With influencers exerting tremendous power over brand perception, forward-thinking companies are investing more and more in this new advertising medium, leveraging trusted third parties to expand market reach and increase profitability.
As advertising industry expert Sergey Karshkov – founder of 9 Pandas – will attest, the way people shop has changed forever, with increasing numbers of consumers placing less weight on corporate ad campaigns, following influencers in ever-increasing numbers, and basing buying choices on what a trusted peer has to say.
Influencers hold massive sway over markets for three important reasons:
- Social media advertising is a rapidly expanding sector. According to a study published by Adobe Digital Insights, 42% of millennials and 50% of Generation Z report that social media adverts are the most relevant to them.
- With advertising governing bodies like CAP and ASA setting stringent standards, the scope for fraud, fake followers and general bad practice has decreased. Transparency is an essential element of gaining and maintaining consumer trust. Standardisation also ensures that consumers know exactly what they are buying, preventing them from feeling duped – a vital element in terms of creating trust.
- Enhanced customer experience. People engage more closely with peers than a faceless company. Influencers can highlight important touchpoints, providing a much more persuasive pitch. By choosing the right influencer, a brand enhances its reputation and authenticity, creating a real connection with its audience – an incredibly powerful asset in terms of converting interest into sales.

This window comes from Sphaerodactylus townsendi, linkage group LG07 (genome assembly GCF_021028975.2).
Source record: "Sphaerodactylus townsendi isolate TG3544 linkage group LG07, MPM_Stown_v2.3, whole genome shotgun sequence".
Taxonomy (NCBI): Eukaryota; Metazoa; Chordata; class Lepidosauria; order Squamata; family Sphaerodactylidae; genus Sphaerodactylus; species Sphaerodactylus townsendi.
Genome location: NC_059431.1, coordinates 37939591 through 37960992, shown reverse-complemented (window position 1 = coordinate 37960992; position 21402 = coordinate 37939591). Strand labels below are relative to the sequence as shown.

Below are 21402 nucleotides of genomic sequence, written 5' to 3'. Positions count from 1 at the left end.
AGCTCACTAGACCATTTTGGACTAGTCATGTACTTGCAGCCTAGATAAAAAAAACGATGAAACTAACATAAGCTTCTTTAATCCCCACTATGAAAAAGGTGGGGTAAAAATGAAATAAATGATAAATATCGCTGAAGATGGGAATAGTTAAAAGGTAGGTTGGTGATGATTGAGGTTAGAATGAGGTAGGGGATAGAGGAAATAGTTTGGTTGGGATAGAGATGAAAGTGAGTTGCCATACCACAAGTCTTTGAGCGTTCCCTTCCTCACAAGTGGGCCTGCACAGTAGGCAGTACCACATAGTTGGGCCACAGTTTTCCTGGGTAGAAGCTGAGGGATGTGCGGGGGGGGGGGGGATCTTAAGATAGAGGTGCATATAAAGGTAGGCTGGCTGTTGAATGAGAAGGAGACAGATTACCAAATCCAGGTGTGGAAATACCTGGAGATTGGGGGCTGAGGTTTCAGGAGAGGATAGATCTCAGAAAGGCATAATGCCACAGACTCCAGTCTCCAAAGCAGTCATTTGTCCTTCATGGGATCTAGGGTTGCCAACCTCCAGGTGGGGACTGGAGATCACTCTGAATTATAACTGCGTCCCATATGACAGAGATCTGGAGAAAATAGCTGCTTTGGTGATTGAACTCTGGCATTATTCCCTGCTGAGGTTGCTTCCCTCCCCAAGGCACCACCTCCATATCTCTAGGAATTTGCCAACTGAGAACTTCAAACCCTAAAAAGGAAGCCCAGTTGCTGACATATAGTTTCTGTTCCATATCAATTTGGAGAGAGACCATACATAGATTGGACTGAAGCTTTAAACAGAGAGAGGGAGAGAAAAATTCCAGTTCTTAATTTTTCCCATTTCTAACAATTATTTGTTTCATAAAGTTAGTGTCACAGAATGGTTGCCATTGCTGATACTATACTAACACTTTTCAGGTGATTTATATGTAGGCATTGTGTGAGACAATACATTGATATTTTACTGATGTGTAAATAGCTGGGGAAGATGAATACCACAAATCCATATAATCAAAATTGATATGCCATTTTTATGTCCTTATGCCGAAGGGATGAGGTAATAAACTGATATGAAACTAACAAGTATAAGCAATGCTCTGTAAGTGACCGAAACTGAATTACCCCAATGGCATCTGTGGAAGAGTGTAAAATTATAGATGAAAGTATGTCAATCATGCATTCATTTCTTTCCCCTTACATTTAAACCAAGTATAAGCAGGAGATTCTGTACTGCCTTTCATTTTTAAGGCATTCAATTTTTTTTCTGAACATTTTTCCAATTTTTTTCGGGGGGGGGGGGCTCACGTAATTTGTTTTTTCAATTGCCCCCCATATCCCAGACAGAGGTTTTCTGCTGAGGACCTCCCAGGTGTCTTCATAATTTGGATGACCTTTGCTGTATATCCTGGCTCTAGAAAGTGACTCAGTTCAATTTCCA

To maintain their own credibility, a successful influencer presents themselves with authenticity, maintaining a degree of impartiality. Although most of their audience appreciates that they are paid to promote products, at the same time, the public still expects a basic level of honesty and integrity. If a product receives a lukewarm review, this will do little to enhance public perception. If a product receives a scathing response, this could damage brand reputation.
In Euro 2020, Cristiano Ronaldo’s apparent rejection of Coca-Cola inadvertently created a furor in the international press. At the time, Ronaldo was one of the championship’s star attractions, scoring three times in Portugal’s first two matches. Sitting down at his first pre-match press conference, Ronaldo frowned at the two bottles of Coca-Cola in front him, promptly pushing them out of the shot, rolling his eyes and muttering “Coca-Cola”. He held up a bottle of water, saying “Agua”, the Portuguese word for water, in a purported bid to persuade the audience to reject Coca-Cola and drink more water.
At the tournament, Italian player Manuel Locatelli adopted a similar stance, substituting Coca-Cola for water at his press conference while smiling broadly. French midfielder Paul Pogba also removed a Heineken bottle from shot while speaking at a media event, reportedly rejecting another of the tournament’s sponsors.
The impact of Ronaldo’s apparent rejection was startling; Coca-Cola’s value plummeting by a staggering £2.8 billion in the wake of his actions. While influencers can enhance brand reputation, they can also cause catastrophic damage, rendering influencer marketing an incredibly challenging and confusing space.